Likewise, the researchers found no evidence that co-educational schools led to gender gaps. In an analysis of 8th-grade students from the 17 countries with 17 percent or more of students in single-sex schools, Kane and Mertz found no consistent connections between math performance gaps and what kind of school a child attended. They did, however, find that countries with better gender equity had higher math performance for boys and girls alike.

“We found that boys as well as girls tend to do better in math when raised in countries where females have better equality, and that’s both new and important,” Kane said in a statement on the study. “It makes sense that when women are well educated and earn a good income, the math scores of their children of both genders benefit.”

A version of this news article first appeared in the Inside School Research blog.


Commenting has been disabled on edweek.org effective Sept. 8. Please visit our FAQ section for more details. To get in touch with us visit our contact page, follow us on social media, or submit a Letter to the Editor.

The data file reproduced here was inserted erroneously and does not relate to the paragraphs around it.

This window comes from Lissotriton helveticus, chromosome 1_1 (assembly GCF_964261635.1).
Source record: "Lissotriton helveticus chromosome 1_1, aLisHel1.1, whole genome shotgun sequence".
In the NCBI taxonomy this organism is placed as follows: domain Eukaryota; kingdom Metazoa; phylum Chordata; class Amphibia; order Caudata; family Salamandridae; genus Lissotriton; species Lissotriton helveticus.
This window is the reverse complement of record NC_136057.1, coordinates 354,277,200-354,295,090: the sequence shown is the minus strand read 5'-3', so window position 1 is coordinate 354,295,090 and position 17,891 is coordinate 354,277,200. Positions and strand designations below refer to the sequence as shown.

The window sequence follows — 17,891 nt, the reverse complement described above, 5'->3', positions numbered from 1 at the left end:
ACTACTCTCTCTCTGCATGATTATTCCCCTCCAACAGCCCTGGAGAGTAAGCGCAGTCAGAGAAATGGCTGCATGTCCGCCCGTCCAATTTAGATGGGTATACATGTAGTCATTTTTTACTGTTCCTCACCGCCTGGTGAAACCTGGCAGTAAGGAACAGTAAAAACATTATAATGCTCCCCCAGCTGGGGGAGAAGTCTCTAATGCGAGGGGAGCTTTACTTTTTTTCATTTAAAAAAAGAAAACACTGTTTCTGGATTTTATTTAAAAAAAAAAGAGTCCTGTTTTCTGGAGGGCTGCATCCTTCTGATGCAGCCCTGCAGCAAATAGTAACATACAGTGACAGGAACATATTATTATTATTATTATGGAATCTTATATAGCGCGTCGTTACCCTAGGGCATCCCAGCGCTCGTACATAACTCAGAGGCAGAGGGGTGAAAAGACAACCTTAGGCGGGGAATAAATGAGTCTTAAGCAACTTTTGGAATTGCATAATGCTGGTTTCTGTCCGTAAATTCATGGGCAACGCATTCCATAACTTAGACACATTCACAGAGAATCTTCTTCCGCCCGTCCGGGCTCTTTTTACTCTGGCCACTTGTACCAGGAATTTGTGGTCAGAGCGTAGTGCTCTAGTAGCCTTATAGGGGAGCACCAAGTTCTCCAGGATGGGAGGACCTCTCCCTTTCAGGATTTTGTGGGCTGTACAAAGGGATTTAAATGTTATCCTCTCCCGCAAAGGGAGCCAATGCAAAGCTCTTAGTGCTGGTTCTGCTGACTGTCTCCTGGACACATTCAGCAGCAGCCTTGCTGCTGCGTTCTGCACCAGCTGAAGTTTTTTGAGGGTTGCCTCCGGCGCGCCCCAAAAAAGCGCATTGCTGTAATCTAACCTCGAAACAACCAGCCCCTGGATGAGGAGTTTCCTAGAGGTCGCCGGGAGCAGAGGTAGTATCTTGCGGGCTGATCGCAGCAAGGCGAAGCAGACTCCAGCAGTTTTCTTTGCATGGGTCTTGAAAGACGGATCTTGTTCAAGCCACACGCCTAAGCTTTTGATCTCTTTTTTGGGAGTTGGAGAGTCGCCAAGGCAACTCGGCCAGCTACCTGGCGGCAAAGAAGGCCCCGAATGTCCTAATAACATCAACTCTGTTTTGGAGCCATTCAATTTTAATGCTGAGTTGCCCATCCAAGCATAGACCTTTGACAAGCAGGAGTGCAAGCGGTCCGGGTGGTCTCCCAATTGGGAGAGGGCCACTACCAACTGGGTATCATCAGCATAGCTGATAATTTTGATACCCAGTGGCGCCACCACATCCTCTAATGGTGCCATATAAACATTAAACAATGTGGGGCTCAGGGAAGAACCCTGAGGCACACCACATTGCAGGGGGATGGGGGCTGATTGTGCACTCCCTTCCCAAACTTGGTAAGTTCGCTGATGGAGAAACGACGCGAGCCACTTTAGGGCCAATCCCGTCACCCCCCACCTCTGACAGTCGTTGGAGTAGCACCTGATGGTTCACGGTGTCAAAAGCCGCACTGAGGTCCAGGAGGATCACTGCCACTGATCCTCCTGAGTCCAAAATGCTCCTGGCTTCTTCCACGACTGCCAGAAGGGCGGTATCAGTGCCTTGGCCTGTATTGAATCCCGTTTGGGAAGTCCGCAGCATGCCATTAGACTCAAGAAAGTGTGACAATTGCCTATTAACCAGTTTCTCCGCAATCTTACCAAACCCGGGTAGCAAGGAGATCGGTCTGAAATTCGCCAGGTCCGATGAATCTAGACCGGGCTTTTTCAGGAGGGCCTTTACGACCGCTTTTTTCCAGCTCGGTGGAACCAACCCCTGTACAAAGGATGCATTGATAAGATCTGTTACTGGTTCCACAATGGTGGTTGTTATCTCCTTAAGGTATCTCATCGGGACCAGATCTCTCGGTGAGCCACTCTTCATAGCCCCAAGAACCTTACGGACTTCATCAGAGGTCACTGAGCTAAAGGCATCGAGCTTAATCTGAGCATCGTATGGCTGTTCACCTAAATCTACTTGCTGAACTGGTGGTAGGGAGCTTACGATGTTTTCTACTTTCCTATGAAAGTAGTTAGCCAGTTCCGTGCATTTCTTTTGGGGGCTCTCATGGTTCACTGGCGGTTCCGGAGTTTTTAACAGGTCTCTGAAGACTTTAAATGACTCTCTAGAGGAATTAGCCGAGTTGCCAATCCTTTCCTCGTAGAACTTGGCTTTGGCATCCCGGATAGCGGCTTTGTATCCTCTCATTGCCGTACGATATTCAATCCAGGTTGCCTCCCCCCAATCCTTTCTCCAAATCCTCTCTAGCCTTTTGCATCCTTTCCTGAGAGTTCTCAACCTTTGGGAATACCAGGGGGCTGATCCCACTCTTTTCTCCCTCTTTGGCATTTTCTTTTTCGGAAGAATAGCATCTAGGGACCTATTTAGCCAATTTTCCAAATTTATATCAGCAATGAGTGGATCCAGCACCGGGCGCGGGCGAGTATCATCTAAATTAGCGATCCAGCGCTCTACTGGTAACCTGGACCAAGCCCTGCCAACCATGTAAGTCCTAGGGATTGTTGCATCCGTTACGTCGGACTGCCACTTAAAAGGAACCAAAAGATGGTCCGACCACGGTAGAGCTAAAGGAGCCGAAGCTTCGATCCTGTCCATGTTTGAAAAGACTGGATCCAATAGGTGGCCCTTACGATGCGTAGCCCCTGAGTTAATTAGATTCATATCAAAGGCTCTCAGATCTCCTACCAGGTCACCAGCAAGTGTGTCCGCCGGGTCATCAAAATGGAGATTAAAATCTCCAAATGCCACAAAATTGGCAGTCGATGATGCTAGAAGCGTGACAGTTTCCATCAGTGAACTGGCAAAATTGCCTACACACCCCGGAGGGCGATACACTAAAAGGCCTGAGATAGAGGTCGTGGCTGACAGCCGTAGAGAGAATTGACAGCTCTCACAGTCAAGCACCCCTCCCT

Events

This content is provided by our sponsor. It is not written by and does not necessarily reflect the views of Education Week's editorial staff.
Sponsor
Teaching Webinar
What’s Next for Teaching and Learning? Key Trends for the New School Year
The past 18 months changed the face of education forever, leaving teachers, students, and families to adapt to unprecedented challenges in teaching and learning. As we enter the third school year affected by the pandemic—and
Content provided by Instructure
This content is provided by our sponsor. It is not written by and does not necessarily reflect the views of Education Week's editorial staff.
Sponsor
Curriculum Webinar
How Data and Digital Curriculum Can Drive Personalized Instruction
As we return from an abnormal year, it’s an educator’s top priority to make sure the lessons learned under adversity positively impact students during the new school year. Digital curriculum has emerged from the pandemic